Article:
Under the Same House

I felt like a rootless tree when I came out,

deprived of a family or history I could connect with,

Homeless under so many shaded steps down–

held in contempt by the New queer communities that have arisen from what little

they could gather of the old, and from all of this terrifyingly new, half-erased stuff.

I imagined myself held in contempt by the older generations, or I held them in some contempt,

and I guess it was really fear that told me I did not want to meet my family because my family had been beaten,

my family’s voice was not as loud as the rest of the letters and

that was the reason why at the hospital none of the doctors or the emts on the ambulance I rode in on knew how to

help me–but that was a different country already, my little microcosm of a past.

My family was not letters. It was not the letter T printed on a pamphlet or manual

to show inclusion at a convention full of giggling children who were for the first time saying and laughing, “it’s okay to be gay.”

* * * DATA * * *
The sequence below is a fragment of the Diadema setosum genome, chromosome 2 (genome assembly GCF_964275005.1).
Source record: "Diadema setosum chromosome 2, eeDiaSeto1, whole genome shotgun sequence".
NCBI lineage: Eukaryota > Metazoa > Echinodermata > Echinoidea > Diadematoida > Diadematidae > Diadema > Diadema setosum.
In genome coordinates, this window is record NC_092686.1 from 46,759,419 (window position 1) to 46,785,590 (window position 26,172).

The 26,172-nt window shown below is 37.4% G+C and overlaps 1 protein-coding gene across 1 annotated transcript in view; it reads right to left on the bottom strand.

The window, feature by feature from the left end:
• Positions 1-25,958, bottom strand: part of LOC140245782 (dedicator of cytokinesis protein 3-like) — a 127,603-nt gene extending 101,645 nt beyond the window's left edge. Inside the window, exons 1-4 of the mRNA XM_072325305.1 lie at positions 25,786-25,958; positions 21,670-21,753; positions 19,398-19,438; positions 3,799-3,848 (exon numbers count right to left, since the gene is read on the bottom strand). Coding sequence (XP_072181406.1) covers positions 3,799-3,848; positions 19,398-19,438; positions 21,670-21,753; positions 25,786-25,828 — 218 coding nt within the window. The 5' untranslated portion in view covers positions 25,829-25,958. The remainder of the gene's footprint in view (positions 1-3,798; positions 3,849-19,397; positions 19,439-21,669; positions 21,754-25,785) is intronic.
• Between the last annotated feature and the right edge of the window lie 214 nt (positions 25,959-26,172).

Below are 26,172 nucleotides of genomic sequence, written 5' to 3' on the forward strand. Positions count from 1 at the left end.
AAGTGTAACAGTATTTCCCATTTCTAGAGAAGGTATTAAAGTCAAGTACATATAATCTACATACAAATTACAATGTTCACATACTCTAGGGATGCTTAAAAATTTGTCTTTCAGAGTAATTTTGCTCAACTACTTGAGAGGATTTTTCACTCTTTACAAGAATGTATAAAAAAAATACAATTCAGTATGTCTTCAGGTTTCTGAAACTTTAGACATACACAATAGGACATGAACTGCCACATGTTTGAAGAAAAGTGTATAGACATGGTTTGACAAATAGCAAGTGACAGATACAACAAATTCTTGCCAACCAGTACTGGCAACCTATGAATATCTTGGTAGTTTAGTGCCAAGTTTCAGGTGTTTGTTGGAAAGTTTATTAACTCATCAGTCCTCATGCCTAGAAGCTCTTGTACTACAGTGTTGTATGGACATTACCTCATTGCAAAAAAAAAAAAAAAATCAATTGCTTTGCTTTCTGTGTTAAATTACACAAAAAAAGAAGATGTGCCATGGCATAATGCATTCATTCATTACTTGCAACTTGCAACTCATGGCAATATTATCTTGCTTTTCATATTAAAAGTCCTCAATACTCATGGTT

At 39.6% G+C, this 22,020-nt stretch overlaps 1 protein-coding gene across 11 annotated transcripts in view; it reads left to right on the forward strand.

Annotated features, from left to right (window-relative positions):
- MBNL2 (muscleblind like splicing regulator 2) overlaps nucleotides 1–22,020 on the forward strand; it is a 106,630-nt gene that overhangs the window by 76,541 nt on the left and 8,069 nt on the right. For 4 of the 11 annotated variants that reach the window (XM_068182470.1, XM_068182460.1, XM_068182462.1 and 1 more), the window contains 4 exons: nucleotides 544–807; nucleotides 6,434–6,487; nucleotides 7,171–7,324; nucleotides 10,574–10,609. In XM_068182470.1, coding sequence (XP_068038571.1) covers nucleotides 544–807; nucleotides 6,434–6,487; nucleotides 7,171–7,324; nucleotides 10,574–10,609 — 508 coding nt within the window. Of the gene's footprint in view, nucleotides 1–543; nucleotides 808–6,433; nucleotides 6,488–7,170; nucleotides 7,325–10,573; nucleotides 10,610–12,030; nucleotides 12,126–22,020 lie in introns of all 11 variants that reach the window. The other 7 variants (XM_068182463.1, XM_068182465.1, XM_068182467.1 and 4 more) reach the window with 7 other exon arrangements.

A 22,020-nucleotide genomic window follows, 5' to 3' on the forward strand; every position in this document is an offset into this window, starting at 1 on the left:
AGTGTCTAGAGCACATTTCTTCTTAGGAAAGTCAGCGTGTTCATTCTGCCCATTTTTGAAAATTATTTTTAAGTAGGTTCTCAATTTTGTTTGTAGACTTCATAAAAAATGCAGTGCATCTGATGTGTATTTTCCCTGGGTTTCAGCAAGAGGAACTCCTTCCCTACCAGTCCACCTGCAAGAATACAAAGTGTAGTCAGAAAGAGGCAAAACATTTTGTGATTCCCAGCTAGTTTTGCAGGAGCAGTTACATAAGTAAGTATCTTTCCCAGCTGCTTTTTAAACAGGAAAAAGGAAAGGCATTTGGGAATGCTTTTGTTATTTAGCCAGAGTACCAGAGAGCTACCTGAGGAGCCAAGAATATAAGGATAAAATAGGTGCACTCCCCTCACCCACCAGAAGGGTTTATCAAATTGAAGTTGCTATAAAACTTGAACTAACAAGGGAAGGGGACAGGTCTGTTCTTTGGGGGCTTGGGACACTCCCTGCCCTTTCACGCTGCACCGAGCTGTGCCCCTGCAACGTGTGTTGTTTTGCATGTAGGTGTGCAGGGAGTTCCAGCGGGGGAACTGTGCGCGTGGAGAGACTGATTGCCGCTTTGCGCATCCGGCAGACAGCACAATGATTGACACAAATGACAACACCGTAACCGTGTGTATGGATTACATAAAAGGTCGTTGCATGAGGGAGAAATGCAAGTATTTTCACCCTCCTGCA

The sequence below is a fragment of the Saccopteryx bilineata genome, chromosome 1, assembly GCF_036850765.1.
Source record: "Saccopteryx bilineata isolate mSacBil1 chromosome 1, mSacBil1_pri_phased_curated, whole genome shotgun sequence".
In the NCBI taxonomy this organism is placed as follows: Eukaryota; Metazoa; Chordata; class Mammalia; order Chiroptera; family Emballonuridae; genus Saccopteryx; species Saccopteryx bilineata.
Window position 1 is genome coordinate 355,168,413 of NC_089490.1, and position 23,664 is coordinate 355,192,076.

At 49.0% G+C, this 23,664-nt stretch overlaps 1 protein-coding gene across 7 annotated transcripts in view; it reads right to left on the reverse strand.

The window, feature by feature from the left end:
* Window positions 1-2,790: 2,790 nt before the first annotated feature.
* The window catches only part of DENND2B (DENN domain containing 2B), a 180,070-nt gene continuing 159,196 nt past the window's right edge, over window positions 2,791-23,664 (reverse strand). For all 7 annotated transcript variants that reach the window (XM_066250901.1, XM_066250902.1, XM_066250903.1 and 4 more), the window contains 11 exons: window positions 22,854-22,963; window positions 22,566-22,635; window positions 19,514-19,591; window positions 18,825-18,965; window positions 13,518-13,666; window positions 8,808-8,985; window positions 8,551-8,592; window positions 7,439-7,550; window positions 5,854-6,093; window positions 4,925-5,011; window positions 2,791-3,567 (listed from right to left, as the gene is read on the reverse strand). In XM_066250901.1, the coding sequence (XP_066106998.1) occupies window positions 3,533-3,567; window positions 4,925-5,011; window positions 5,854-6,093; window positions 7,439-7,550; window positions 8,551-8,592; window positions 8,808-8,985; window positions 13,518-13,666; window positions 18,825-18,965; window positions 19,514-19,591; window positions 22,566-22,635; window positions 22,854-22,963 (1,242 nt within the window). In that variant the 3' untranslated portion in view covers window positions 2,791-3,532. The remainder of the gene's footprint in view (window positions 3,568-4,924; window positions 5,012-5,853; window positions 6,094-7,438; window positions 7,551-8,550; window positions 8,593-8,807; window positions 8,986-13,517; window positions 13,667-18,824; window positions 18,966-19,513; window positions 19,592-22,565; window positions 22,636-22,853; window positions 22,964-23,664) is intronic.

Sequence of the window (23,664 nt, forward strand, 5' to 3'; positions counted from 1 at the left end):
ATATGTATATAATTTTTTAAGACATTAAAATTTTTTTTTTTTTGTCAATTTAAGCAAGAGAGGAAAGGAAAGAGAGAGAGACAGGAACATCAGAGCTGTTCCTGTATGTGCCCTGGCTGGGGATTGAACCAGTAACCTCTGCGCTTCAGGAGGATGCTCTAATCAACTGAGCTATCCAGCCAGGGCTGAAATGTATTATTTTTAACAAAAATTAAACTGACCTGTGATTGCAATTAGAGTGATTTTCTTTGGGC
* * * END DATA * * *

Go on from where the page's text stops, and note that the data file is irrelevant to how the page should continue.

I was not exactly them.

I could not configure.

I knew the letter of my House was T, and beyond the emblem–which I championed, playing the hero, on my own, tilting at Smith College–I knew next to nothing.

I wanted so much to meet the trans women before me, and I did, at a party once in the summer, when I had combat boots on

A mullet out of the

Refusal to cut my hair into a traditionally femme shape out of the ever-consuming fear I had, of erasing what little microcosmic

Queer history I could preserve of my story, her story.

But at the time I never asked the two or three older women any one thing important.

It was too early, I was still afraid of their ability to reject me

Of making crying happen between us, if they wanted to share with me what was reality

In their time.

Of seeing the perhaps-pride in their eyes that I and they and we were still here,

Roots and weed-mistaken saplings,

Not yet pulled out

Under the same House.

 

By Calliope Wong, Contributer

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